Author Topic: Eagle has moved up, way up.  (Read 7407 times)

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Offline rx8pilot

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Re: Eagle has moved up, way up.
« Reply #50 on: March 17, 2019, 04:50:04 pm »
Same here. Software must be able to be installed and used without an internet connection.

I have been using Eagle during business and personal travel without issues. Fusion360 is far more restrictive when your internet connection is unavailable - but I have learned to manage that as well with local caching.

With all of that said - I would certainly prefer a forever license with annual maintenance overall. Right now, that is not an option so I have two choices [broken record]:

  • Buy Solidworks/Altium Designer/Mastercam for Solidworks/Keyshot Pro for $30k plus around $4k/yr in maintenance
  • Rent Eagle/Fusion360 for $800 year

I know there are a lot of people that hate the subscription model and have good reasons for it. They advocate the buy it forever business model and I get it. How well did that work out for CadSoft and Element14? Quick answer is that it did not work. People like me would buy the license and upgrade every four years but complaining about lack of new features. CadSoft was like - "We don't have any cash flow to support development, but please for the love of God - give us some money even though we have nothing to offer in return"

That was/is a trap that was shit for the customer and shit for the company. If they were going to continue that forever license model - the costs needed to go up or the user base would need to massively grow but that could only happen with a total do-over from the ground up. Eagle simply was not worth more than a few $100 dollars to me in the CadSoft days. It totally sucked, which was why I was hours away from just biting the bullet and jumping into Altium Designer. There is no question that Altium would beat the pants off of Eagle in nearly every category - but I would have no cash and chewing on a line of credit for the privilege.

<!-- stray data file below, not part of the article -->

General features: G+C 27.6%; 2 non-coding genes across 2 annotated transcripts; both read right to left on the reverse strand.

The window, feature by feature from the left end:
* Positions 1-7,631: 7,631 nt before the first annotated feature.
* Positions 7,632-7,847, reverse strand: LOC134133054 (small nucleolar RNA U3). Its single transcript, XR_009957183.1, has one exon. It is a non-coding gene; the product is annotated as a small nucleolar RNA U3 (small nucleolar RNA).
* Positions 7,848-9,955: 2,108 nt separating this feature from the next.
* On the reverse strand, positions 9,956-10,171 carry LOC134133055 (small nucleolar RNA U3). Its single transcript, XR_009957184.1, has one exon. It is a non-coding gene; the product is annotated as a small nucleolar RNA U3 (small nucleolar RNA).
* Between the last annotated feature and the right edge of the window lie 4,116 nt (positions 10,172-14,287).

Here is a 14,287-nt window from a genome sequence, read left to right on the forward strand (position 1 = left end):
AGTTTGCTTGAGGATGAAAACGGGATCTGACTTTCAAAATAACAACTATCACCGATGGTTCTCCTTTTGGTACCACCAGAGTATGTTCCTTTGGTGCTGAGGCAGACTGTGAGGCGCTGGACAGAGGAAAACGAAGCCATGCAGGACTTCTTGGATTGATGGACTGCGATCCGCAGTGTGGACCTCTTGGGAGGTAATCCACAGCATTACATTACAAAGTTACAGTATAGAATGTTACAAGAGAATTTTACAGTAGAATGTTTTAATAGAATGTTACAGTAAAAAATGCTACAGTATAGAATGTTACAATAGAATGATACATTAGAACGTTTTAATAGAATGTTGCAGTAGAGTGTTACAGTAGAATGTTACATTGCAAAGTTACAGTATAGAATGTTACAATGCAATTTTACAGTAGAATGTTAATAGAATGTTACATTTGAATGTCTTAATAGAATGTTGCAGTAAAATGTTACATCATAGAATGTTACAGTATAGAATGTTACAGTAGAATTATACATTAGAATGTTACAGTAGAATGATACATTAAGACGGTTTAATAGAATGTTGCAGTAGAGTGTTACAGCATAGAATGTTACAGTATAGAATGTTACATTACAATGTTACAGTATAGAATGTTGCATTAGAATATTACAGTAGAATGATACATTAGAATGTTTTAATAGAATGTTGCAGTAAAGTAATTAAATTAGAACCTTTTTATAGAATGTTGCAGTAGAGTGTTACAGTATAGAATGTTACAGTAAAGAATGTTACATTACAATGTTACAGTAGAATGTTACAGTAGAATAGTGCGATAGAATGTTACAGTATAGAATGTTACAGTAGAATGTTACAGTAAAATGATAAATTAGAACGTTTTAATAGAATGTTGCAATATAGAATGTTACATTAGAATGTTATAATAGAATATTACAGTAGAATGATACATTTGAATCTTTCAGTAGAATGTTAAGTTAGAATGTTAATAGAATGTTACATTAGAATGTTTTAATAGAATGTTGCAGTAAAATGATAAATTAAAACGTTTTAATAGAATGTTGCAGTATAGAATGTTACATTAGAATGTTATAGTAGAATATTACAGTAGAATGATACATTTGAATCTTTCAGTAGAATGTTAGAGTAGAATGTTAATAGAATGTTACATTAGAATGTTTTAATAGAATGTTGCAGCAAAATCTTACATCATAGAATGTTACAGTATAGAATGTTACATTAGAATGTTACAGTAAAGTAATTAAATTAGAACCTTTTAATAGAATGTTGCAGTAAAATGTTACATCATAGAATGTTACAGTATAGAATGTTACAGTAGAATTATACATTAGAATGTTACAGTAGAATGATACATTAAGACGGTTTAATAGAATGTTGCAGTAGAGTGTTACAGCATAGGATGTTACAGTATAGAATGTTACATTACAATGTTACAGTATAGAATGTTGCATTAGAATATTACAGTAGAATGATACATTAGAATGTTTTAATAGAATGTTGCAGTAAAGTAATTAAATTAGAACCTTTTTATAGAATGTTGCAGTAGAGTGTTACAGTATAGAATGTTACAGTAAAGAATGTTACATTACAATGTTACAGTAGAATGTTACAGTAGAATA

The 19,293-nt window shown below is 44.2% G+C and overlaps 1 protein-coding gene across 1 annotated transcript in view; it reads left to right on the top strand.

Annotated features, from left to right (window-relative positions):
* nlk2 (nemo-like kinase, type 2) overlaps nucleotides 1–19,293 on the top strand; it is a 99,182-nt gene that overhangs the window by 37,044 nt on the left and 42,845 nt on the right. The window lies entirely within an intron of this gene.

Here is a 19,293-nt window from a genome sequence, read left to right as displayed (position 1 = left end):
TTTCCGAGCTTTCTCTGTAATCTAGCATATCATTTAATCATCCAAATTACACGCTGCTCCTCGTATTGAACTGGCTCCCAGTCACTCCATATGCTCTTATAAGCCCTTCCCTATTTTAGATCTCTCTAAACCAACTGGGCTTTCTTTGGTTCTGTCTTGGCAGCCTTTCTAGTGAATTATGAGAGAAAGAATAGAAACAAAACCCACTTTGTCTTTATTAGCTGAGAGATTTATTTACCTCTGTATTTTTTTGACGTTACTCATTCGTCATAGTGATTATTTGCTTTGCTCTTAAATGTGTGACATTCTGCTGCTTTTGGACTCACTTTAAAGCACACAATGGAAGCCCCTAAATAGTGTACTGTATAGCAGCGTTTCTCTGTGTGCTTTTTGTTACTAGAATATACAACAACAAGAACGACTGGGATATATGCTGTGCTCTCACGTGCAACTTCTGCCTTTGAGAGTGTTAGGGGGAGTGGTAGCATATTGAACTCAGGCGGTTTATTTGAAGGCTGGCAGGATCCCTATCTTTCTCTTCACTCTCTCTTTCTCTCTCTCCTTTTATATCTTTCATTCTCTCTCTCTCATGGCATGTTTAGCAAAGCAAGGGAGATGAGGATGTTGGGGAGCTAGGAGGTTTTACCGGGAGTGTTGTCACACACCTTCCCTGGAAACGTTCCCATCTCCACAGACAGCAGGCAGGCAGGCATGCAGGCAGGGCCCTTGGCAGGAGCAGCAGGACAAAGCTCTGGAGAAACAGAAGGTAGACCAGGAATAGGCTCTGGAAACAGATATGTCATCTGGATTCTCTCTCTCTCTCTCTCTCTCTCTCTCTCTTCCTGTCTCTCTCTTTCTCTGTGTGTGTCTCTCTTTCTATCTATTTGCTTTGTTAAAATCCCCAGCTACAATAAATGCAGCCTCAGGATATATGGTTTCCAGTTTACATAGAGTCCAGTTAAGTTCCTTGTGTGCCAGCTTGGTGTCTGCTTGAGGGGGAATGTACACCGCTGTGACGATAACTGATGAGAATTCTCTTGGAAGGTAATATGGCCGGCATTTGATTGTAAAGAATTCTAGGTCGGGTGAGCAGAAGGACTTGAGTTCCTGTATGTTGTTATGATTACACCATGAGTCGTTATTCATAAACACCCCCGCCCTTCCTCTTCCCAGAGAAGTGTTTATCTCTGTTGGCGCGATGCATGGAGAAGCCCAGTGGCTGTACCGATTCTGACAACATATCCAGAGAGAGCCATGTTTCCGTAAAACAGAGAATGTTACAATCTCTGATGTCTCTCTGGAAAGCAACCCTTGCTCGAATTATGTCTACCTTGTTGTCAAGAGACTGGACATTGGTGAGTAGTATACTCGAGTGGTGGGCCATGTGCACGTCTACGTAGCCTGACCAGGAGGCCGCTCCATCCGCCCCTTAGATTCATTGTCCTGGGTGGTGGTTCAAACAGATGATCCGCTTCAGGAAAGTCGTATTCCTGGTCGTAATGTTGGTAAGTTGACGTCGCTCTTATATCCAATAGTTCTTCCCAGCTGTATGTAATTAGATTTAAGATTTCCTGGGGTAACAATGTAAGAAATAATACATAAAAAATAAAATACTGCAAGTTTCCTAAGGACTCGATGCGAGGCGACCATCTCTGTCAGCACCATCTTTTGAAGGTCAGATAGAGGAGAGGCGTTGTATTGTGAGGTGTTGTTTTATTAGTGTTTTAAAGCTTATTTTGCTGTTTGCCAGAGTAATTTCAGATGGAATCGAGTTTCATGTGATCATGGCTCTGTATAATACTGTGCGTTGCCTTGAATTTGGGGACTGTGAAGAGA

I am not going to lose much if Eagle is abandoned by Autodesk - the files are mine and exist entirely on my computer. None of my Eagle design work is in the cloud services except a select number of libraries. All of that data can be imported into AD with nearly perfect fidelity if I ever have to do that. I don't see much of a risk there. So, 5-10-15 years after Autodesk cancels Eagle - I can still read and refer to XML based Eagle files.

For those that can afford the big-bucks software - go for it! For me, I simply do not have the cash-flow to support it and the low-cost subscription options are my only financially practical way to keep my small business viable. If Autodesk stabs me in the heart in some way - so be it. If these options did not exist, neither would my small business. At least for now, I am enjoying the ability to exist and make money.
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Offline Kjelt

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Re: Eagle has moved up, way up.
« Reply #51 on: March 17, 2019, 08:36:10 pm »
 Rx how important is the synergy between Eagle and Fusion really?
I mean if you design your pcb and place the parts you could make a 3d scan of the pcb and use it in any cad program ? Can you elaborate on the extra's ?
 

Offline ebastler

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Re: Eagle has moved up, way up.
« Reply #52 on: March 17, 2019, 09:01:49 pm »
Rx how important is the synergy between Eagle and Fusion really?
I mean if you design your pcb and place the parts you could make a 3d scan of the pcb and use it in any cad program ? Can you elaborate on the extra's ?

I'm sure rx8pilot will also respond. But for the rather tightly packed gadgets he designs (see reply #36, for example), I am sure it's not a linear process of "design the PCB, then design the enclosure around it". I imagine a fair number of back-and-forth iterations to optimize the integration of mechanical and PCB design. And that is what the Fusion integration is meant to be good at.
 

Offline rx8pilot

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Re: Eagle has moved up, way up.
« Reply #53 on: March 17, 2019, 09:48:43 pm »
Rx how important is the synergy between Eagle and Fusion really?
I mean if you design your pcb and place the parts you could make a 3d scan of the pcb and use it in any cad program ? Can you elaborate on the extra's ?